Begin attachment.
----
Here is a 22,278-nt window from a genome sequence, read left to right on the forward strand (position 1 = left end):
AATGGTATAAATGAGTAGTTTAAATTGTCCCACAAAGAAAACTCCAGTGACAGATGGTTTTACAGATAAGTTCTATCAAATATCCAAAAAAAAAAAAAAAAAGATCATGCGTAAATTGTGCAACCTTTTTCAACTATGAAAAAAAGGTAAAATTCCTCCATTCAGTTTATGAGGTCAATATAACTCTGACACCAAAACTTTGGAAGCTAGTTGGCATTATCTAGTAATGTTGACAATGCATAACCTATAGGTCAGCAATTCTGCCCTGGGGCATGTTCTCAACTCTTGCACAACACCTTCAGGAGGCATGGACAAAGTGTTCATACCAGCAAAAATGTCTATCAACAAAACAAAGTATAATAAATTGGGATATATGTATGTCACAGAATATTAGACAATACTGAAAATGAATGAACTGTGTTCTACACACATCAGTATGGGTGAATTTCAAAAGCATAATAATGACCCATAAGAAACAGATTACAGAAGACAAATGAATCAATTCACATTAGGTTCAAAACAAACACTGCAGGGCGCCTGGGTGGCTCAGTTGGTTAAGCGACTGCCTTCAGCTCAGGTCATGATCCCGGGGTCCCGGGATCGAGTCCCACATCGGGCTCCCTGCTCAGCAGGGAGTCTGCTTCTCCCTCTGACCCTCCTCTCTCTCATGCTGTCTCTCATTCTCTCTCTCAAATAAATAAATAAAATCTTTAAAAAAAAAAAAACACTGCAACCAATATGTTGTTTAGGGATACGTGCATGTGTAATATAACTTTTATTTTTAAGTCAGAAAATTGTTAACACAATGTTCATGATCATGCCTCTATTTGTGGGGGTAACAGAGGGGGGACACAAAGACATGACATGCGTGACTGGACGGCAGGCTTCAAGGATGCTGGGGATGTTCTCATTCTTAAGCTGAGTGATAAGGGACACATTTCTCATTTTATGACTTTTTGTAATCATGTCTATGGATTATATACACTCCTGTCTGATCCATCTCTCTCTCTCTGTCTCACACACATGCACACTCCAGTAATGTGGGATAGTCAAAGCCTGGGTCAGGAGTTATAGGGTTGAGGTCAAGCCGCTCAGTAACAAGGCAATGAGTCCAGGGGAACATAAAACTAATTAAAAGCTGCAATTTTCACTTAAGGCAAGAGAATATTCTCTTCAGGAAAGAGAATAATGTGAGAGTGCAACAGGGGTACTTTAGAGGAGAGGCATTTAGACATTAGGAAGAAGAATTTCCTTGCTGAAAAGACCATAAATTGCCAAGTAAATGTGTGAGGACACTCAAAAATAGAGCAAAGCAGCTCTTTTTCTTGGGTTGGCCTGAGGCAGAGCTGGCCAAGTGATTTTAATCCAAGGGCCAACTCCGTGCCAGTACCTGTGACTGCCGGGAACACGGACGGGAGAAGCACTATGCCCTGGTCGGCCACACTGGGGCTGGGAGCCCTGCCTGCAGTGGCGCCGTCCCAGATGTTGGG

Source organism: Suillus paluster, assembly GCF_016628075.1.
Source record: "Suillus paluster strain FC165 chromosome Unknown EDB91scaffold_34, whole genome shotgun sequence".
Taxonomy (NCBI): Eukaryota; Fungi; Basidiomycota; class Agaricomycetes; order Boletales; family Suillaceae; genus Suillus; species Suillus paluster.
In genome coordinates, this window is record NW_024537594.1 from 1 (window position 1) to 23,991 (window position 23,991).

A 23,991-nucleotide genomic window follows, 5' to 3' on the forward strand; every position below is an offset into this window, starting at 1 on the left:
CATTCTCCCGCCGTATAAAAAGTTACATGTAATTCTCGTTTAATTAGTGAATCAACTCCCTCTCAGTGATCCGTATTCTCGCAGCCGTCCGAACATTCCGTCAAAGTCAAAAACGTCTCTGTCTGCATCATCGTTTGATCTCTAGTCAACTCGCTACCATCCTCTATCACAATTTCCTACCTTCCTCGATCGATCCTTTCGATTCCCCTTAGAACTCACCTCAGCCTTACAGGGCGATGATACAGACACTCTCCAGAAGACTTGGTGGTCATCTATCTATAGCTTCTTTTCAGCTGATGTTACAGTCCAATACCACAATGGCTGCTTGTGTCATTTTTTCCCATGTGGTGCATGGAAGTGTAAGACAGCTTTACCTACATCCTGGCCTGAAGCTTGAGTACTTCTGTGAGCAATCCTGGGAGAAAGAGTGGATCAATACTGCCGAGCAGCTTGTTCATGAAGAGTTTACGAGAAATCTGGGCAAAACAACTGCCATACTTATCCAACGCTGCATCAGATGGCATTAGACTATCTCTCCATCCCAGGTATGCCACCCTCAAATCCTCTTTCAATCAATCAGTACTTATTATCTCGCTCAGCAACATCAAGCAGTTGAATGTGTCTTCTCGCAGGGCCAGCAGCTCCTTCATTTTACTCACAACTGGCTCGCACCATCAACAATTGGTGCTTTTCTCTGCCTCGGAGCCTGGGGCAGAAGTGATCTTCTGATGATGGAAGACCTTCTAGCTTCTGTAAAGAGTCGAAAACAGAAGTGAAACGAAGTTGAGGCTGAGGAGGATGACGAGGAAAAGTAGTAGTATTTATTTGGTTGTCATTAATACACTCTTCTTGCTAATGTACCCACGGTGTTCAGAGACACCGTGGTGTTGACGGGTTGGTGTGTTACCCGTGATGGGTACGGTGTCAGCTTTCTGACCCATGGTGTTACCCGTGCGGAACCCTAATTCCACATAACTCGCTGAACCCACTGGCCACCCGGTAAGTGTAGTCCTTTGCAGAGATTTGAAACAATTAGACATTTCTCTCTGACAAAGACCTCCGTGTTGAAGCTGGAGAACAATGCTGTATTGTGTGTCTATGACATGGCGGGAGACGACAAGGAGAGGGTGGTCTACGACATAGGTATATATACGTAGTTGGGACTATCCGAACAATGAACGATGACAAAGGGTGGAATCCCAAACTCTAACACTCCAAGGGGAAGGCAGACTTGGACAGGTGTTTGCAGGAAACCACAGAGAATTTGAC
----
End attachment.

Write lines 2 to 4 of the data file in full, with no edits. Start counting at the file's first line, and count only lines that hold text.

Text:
AATGGTATAAATGAGTAGTTTAAATTGTCCCACAAAGAAAACTCCAGTGACAGATGGTTTTACAGATAAGTTCTATCAAATATCCAAAAAAAAAAAAAAAAAGATCATGCGTAAATTGTGCAACCTTTTTCAACTATGAAAAAAAGGTAAAATTCCTCCATTCAGTTTATGAGGTCAATATAACTCTGACACCAAAACTTTGGAAGCTAGTTGGCATTATCTAGTAATGTTGACAATGCATAACCTATAGGTCAGCAATTCTGCCCTGGGGCATGTTCTCAACTCTTGCACAACACCTTCAGGAGGCATGGACAAAGTGTTCATACCAGCAAAAATGTCTATCAACAAAACAAAGTATAATAAATTGGGATATATGTATGTCACAGAATATTAGACAATACTGAAAATGAATGAACTGTGTTCTACACACATCAGTATGGGTGAATTTCAAAAGCATAATAATGACCCATAAGAAACAGATTACAGAAGACAAATGAATCAATTCACATTAGGTTCAAAACAAACACTGCAGGGCGCCTGGGTGGCTCAGTTGGTTAAGCGACTGCCTTCAGCTCAGGTCATGATCCCGGGGTCCCGGGATCGAGTCCCACATCGGGCTCCCTGCTCAGCAGGGAGTCTGCTTCTCCCTCTGACCCTCCTCTCTCTCATGCTGTCTCTCATTCTCTCTCTCAAATAAATAAATAAAATCTTTAAAAAAAAAAAAACACTGCAACCAATATGTTGTTTAGGGATACGTGCATGTGTAATATAACTTTTATTTTTAAGTCAGAAAATTGTTAACACAATGTTCATGATCATGCCTCTATTTGTGGGGGTAACAGAGGGGGGACACAAAGACATGACATGCGTGACTGGACGGCAGGCTTCAAGGATGCTGGGGATGTTCTCATTCTTAAGCTGAGTGATAAGGGACACATTTCTCATTTTATGACTTTTTGTAATCATGTCTATGGATTATATACACTCCTGTCTGATCCATCTCTCTCTCTCTGTCTCACACACATGCACACTCCAGTAATGTGGGATAGTCAAAGCCTGGGTCAGGAGTTATAGGGTTGAGGTCAAGCCGCTCAGTAACAAGGCAATGAGTCCAGGGGAACATAAAACTAATTAAAAGCTGCAATTTTCACTTAAGGCAAGAGAATATTCTCTTCAGGAAAGAGAATAATGTGAGAGTGCAACAGGGGTACTTTAGAGGAGAGGCATTTAGACATTAGGAAGAAGAATTTCCTTGCTGAAAAGACCATAAATTGCCAAGTAAATGTGTGAGGACACTCAAAAATAGAGCAAAGCAGCTCTTTTTCTTGGGTTGGCCTGAGGCAGAGCTGGCCAAGTGATTTTAATCCAAGGGCCAACTCCGTGCCAGTACCTGTGACTGCCGGGAACACGGACGGGAGAAGCACTATGCCCTGGTCGGCCACACTGGGGCTGGGAGCCCTGCCTGCAGTGGCGCCGTCCCAGATGTTGGG

Source organism: Suillus paluster, assembly GCF_016628075.1.
Source record: "Suillus paluster strain FC165 chromosome Unknown EDB91scaffold_34, whole genome shotgun sequence".